The steepness of the cliff makes work slower and harder, but I'm mostly distracted by how different the older reef looks from the younger ones. I recognize many of the same corals I saw on the older reefs at Wadi Wizr, but again, they don't look much like the species on the younger fossil reefs.

One thing to consider, however, is how much more weathered these older corals are. They've been around a lot longer, and the preservation isn't anywhere near as good as for the younger ones. Am I really seeing a change in the coral assemblages from one interglacial to the next, or do they just look so different because of the way they've been worn away?

I won't know the answer to that until I get my specimens home and spend some quality time examining them.

December 30, 2007-January 6, 2008
One of the drawbacks of the expanding development on the Red Sea coast is the loss of so many great fossil outcrops. My last field site, Sharm Al Arab, is the prime example of this. It was already a construction site when I first visited it last year. Hysam had to spend some serious time chatting up the construction crew before they would let us come in and walk around the steep cliffs cut by a wadi. It's the only site south of a place called Gebel Zeit where all eight uplifted fossil reef and beach terraces — representing 330,000 years of time — can be found.

Since that first visit we've had sporadic luck getting access to the site. Sometimes whoever was in charge would let us go walk around, sometimes they wouldn't. My permits meant nothing to them because the land was now privately owned, and it was up to the owner whether I could work there. Complicating the situation was the fact that there were some disputes about who exactly owned which cliff areas. My one face-to-face meeting with the owner didn't go so well. He would let me look at the site, but I was forbidden to take a single photograph. I think he suspected me of spying for his rival.

But now the resort is finished, and I've been told that as long as I'm a paying guest, I can take pictures of whatever I want. Of course, if I chose not to be a paying guest, I can forget about it.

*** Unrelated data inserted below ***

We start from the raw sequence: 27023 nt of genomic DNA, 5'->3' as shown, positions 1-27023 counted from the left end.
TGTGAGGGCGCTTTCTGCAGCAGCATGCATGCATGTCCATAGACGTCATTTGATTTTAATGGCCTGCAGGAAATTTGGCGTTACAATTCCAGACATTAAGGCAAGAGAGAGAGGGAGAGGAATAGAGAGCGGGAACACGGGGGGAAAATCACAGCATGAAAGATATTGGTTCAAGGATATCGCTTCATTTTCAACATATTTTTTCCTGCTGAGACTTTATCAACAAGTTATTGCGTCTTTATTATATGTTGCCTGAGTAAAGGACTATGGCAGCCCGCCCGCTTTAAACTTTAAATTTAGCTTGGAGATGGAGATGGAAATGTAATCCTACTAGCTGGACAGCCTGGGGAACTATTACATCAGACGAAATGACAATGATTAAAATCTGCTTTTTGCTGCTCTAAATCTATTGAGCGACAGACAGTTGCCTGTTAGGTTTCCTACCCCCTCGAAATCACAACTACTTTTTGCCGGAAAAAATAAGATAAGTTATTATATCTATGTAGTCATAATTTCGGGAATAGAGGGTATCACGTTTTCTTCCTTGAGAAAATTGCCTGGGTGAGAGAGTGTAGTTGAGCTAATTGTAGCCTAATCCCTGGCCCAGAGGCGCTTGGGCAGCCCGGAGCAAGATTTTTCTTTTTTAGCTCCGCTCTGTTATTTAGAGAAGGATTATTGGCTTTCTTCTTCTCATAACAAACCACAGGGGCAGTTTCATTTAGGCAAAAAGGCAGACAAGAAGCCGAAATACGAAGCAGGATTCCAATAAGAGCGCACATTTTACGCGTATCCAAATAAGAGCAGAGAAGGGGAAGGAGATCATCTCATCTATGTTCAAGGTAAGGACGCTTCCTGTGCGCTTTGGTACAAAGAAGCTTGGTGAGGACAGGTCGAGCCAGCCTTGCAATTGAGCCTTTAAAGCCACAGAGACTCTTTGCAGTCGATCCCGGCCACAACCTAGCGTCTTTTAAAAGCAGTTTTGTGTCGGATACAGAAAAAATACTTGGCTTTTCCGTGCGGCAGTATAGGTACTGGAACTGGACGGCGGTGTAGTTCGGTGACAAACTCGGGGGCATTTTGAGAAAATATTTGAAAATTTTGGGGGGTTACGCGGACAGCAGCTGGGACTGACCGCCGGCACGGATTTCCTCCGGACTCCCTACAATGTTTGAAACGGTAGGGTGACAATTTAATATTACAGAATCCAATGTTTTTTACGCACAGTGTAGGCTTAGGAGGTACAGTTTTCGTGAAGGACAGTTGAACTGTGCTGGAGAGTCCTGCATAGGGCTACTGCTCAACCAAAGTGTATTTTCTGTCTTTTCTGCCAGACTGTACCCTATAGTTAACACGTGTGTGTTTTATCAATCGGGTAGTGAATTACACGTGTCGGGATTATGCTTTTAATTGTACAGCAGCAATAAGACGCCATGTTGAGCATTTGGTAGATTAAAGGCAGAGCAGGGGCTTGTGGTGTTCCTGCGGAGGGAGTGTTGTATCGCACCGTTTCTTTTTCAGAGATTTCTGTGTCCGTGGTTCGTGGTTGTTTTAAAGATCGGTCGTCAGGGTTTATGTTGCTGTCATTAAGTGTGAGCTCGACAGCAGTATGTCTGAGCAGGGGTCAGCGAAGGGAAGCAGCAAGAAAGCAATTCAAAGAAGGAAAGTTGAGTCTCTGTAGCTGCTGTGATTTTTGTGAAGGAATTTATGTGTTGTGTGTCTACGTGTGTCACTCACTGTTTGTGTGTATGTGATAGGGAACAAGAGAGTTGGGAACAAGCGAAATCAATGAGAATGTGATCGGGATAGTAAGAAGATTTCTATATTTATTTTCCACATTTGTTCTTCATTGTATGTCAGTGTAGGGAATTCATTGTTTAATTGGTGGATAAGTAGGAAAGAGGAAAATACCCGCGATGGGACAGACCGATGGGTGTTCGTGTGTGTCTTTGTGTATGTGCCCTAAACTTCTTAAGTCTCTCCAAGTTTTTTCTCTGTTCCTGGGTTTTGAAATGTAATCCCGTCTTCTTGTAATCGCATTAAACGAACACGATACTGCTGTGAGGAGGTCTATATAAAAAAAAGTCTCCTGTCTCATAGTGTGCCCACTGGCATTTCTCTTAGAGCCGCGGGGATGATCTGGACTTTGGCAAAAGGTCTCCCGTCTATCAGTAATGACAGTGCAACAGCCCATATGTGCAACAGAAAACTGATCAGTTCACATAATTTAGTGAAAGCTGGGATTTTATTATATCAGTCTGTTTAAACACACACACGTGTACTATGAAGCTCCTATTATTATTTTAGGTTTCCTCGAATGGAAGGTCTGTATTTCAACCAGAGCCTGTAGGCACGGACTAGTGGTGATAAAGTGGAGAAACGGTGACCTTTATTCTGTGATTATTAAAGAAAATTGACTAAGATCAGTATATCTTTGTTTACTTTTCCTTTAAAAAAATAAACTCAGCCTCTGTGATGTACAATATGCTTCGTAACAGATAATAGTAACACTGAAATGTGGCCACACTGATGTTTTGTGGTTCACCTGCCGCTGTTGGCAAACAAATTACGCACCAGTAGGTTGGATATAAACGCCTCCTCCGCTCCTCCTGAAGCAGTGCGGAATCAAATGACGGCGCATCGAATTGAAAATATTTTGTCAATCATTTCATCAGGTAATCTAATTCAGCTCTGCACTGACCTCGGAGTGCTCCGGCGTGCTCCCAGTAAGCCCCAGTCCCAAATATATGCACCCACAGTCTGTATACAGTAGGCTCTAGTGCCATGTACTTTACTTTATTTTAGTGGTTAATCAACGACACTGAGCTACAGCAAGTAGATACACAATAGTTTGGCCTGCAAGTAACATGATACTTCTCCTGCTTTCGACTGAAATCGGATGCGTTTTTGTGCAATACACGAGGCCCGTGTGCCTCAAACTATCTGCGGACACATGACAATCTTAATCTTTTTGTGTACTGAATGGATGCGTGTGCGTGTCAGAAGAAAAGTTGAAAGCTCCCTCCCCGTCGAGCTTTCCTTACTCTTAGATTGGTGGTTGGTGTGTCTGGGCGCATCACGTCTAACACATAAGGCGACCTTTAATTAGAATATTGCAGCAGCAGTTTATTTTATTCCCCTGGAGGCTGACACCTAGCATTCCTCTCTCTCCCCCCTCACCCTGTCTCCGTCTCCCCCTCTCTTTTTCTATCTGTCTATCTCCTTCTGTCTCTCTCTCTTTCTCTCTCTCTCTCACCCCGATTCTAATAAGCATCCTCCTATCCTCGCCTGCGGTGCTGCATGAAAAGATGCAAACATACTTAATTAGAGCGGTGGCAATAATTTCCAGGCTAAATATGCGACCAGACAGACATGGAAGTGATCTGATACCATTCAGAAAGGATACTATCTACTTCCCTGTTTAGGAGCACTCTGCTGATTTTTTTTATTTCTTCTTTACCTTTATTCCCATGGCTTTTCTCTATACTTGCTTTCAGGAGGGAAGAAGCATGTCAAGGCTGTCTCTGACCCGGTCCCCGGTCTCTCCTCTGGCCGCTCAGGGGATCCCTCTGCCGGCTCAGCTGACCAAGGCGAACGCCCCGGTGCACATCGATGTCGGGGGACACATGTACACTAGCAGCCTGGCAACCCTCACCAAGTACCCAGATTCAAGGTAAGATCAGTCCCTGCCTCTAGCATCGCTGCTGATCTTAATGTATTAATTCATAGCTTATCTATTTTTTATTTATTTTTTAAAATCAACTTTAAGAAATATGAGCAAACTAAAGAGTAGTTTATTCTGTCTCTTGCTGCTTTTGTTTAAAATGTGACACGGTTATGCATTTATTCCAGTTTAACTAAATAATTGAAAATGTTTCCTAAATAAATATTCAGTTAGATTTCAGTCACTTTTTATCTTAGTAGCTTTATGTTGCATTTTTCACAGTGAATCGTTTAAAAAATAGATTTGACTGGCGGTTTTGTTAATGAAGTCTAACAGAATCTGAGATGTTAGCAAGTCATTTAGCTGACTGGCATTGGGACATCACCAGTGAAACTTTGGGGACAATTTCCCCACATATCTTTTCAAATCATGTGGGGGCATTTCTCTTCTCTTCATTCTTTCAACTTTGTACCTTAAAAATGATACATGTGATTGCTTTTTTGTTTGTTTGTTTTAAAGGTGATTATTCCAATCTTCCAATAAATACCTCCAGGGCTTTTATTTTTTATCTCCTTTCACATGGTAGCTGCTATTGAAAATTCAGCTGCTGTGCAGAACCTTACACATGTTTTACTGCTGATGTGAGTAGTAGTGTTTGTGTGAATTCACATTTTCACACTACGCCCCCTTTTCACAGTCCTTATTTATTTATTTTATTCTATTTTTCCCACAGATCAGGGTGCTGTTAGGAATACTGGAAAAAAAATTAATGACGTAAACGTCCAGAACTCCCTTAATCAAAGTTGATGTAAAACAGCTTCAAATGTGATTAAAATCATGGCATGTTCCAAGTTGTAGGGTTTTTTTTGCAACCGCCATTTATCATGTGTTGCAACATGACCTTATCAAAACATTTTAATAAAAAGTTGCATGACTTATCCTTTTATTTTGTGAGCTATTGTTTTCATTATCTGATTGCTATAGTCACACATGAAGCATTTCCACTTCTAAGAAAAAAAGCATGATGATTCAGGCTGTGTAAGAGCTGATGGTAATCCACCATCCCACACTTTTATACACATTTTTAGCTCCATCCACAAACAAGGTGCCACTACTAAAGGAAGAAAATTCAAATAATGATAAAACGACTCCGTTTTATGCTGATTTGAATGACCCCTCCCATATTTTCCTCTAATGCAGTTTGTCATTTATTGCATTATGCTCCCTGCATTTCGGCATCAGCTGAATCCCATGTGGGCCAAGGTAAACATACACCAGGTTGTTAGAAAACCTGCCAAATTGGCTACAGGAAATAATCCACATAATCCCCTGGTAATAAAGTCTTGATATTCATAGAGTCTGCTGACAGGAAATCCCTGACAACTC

So now we're staying at a brand new, sprawling resort. It sounds great, I know, but they've dynamited so much of the cliffs that a lot of my outcrops are covered over or just a big pile of rubble. One of them is divided by a giant staircase and has a swimming pool on top.

But after freaking out, I realize that there's still enough exposed and intact to get a good sampling. Tim and I might look like crazy people scaling the side of the cliffs while everyone else lounges under umbrellas around the pool or on the beach, but at least there's something left to work on. We decide to enjoy the resort for our first day, since we'll be working dawn to dusk for the rest of our stay.

This resort is the only place I've ever been that has an "all-you-can-drink" policy at dinner. I'm not kidding. There's a table of Egyptian hard liquor and diners are invited to help themselves. I'm afraid of going blind, so I don't touch it, but the many Russian guests make good use.

We get to bed early because tomorrow it's time to get back to work.

January 7, 2008
That's it! I actually have all of my transects done! My suitcases (and Tim's) are full of fossil corals and weigh about a thousand pounds, which is going to make customs at the airport fun, but that's okay. In another day I'll have them all back in Cairo, and I can start figuring out what species my mystery corals are. I can't wait!

I love fieldwork, but I'm definitely tired after working in the hot sun, dawn 'til dusk, for more than two weeks. I'm actually looking forward to being back in Cairo for a while.
 

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All photos by Lorraine Casazza.